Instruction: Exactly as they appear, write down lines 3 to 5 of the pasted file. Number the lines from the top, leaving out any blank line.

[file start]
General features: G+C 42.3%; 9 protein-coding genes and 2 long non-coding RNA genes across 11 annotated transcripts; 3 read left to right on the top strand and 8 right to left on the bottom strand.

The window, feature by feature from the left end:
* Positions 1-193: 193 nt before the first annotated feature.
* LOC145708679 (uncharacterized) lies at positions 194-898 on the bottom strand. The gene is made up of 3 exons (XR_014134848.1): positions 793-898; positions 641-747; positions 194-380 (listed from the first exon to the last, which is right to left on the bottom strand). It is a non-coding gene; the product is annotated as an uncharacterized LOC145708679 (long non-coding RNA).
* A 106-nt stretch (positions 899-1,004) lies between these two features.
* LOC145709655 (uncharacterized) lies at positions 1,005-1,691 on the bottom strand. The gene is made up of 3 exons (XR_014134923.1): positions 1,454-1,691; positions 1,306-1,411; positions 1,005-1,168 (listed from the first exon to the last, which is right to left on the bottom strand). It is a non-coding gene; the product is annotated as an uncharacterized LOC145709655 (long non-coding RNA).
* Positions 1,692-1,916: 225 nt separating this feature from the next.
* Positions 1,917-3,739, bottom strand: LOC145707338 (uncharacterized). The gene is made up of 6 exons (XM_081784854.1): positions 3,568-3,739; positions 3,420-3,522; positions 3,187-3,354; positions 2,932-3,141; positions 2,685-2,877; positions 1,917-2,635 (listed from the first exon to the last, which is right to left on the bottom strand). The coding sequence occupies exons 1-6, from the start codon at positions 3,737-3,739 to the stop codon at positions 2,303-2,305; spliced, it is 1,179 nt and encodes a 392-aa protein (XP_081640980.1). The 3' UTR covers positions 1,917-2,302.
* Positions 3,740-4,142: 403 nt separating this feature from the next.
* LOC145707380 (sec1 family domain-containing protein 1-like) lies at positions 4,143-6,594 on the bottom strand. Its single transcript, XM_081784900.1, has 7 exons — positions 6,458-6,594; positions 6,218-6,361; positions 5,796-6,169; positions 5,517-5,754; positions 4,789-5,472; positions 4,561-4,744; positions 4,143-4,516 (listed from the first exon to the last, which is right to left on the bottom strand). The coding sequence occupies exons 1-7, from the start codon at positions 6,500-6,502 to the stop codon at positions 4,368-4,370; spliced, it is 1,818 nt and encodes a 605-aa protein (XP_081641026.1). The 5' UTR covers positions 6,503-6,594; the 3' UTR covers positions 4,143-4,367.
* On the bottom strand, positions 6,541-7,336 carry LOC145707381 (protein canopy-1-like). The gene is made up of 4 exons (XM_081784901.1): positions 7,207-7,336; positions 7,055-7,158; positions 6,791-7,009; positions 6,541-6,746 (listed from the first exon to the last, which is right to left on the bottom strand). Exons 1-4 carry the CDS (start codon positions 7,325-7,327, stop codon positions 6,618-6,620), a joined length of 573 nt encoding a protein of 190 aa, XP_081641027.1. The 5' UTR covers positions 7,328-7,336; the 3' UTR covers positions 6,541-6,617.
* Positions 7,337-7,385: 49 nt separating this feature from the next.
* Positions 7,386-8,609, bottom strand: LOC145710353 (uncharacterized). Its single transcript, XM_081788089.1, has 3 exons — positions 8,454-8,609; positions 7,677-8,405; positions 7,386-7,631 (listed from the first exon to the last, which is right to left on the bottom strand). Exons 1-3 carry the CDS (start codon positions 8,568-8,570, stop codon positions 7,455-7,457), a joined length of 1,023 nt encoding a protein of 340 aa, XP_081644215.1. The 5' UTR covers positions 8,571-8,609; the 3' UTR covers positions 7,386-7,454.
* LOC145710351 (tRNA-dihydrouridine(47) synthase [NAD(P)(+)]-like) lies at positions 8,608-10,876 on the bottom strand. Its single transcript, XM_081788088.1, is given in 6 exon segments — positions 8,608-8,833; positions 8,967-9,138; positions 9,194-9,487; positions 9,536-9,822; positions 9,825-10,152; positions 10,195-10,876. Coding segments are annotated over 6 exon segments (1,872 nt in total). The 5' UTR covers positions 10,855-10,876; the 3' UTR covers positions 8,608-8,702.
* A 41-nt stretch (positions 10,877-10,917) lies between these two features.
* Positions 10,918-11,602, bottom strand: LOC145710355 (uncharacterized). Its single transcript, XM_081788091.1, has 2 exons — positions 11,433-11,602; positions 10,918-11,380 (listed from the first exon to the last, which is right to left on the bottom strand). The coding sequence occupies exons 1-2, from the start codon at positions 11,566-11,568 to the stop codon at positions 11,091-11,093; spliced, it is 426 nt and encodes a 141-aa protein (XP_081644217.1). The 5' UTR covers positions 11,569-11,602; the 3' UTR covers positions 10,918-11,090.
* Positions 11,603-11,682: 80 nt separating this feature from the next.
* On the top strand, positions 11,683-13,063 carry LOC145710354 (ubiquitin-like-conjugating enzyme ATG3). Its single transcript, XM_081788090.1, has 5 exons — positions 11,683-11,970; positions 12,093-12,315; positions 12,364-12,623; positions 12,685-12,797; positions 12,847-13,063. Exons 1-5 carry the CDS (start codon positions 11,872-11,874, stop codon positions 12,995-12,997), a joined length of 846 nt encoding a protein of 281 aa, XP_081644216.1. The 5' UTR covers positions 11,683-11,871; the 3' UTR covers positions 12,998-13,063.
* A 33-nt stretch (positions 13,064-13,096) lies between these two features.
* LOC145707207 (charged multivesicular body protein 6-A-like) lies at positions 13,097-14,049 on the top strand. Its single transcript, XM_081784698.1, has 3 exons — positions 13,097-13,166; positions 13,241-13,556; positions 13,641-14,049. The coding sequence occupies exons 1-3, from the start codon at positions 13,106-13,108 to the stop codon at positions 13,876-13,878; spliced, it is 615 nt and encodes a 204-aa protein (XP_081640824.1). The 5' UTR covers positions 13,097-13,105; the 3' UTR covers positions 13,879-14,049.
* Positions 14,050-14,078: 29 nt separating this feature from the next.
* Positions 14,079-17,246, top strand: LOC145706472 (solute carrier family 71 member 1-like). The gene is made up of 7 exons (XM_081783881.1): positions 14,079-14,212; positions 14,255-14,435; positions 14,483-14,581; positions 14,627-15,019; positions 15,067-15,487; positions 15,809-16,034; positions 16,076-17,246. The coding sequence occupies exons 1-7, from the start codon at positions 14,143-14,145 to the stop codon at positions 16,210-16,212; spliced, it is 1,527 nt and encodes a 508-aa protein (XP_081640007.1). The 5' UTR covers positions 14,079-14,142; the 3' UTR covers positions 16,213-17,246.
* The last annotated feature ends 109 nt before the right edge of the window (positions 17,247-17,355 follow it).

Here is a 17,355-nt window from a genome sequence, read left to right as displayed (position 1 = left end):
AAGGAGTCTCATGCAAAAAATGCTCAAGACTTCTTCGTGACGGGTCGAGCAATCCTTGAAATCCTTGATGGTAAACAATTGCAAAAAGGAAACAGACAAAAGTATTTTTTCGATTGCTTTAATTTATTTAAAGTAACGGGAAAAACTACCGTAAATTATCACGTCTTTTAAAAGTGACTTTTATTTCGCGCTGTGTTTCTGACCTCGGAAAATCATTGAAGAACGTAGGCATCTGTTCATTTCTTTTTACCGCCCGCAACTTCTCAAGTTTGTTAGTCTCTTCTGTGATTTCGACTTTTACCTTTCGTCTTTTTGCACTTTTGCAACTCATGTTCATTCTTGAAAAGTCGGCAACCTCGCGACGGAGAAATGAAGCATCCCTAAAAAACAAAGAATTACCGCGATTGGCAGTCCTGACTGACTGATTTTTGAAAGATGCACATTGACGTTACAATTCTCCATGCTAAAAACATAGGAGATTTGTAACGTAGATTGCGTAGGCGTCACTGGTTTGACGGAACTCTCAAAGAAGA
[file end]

* Positions 1-193: 193 nt before the first annotated feature.
* LOC145708679 (uncharacterized) lies at positions 194-898 on the bottom strand. The gene is made up of 3 exons (XR_014134848.1): positions 793-898; positions 641-747; positions 194-380 (listed from the first exon to the last, which is right to left on the bottom strand). It is a non-coding gene; the product is annotated as an uncharacterized LOC145708679 (long non-coding RNA).
* A 106-nt stretch (positions 899-1,004) lies between these two features.